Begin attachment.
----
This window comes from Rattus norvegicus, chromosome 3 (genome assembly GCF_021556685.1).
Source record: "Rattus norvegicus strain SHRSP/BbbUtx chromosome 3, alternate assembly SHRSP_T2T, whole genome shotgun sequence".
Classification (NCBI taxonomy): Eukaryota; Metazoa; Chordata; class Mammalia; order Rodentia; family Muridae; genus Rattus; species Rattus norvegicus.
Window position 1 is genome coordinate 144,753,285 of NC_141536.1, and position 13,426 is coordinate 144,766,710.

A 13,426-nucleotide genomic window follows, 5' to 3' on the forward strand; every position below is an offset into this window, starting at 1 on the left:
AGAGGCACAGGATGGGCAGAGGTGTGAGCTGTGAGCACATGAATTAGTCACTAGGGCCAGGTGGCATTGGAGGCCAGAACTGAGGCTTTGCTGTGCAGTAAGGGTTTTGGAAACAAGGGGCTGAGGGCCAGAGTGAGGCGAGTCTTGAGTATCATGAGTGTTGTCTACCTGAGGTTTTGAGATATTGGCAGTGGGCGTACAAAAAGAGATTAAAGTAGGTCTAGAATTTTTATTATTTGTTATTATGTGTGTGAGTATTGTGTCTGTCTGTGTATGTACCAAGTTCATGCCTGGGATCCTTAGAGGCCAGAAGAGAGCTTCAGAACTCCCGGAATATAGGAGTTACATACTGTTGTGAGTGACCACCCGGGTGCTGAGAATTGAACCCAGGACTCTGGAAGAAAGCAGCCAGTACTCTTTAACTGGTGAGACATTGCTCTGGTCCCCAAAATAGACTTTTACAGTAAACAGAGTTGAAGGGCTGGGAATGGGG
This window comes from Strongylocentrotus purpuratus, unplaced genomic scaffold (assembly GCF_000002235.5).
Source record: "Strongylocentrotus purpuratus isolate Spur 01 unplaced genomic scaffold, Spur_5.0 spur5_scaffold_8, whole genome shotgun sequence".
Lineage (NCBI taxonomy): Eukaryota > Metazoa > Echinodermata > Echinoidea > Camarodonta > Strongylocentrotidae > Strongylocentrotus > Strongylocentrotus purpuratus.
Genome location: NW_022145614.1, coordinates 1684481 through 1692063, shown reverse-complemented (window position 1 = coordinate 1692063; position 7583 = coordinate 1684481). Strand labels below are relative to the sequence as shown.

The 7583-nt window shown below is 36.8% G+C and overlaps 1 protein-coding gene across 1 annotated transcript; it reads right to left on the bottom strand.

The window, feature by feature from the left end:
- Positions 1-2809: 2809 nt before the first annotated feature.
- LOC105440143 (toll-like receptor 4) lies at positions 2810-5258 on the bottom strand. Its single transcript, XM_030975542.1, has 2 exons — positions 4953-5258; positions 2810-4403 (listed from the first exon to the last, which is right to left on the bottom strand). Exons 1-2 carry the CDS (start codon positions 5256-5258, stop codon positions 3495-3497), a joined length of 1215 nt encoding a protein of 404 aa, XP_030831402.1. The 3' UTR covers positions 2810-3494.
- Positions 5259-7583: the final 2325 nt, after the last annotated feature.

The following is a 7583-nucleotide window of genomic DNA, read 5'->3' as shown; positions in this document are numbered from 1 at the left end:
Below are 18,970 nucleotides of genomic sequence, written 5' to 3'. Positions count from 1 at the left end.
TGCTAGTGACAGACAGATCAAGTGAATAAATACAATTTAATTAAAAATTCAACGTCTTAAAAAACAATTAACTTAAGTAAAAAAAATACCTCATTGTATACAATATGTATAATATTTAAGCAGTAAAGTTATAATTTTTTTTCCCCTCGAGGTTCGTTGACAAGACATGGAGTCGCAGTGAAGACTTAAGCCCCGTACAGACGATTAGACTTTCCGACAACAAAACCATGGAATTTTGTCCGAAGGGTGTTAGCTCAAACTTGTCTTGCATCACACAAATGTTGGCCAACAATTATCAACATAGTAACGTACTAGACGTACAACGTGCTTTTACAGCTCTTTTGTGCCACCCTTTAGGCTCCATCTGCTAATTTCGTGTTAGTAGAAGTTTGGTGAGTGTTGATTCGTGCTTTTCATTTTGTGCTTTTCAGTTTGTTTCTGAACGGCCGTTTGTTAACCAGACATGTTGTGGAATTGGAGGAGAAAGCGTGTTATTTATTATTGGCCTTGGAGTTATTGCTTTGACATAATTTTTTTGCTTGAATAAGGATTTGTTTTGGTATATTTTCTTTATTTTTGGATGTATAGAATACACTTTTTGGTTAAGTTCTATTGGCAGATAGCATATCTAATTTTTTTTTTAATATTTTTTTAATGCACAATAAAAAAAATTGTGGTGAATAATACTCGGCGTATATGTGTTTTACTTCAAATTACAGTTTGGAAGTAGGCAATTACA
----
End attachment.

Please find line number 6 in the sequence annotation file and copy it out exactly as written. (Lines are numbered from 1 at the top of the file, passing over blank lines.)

AGAGGCACAGGATGGGCAGAGGTGTGAGCTGTGAGCACATGAATTAGTCACTAGGGCCAGGTGGCATTGGAGGCCAGAACTGAGGCTTTGCTGTGCAGTAAGGGTTTTGGAAACAAGGGGCTGAGGGCCAGAGTGAGGCGAGTCTTGAGTATCATGAGTGTTGTCTACCTGAGGTTTTGAGATATTGGCAGTGGGCGTACAAAAAGAGATTAAAGTAGGTCTAGAATTTTTATTATTTGTTATTATGTGTGTGAGTATTGTGTCTGTCTGTGTATGTACCAAGTTCATGCCTGGGATCCTTAGAGGCCAGAAGAGAGCTTCAGAACTCCCGGAATATAGGAGTTACATACTGTTGTGAGTGACCACCCGGGTGCTGAGAATTGAACCCAGGACTCTGGAAGAAAGCAGCCAGTACTCTTTAACTGGTGAGACATTGCTCTGGTCCCCAAAATAGACTTTTACAGTAAACAGAGTTGAAGGGCTGGGAATGGGG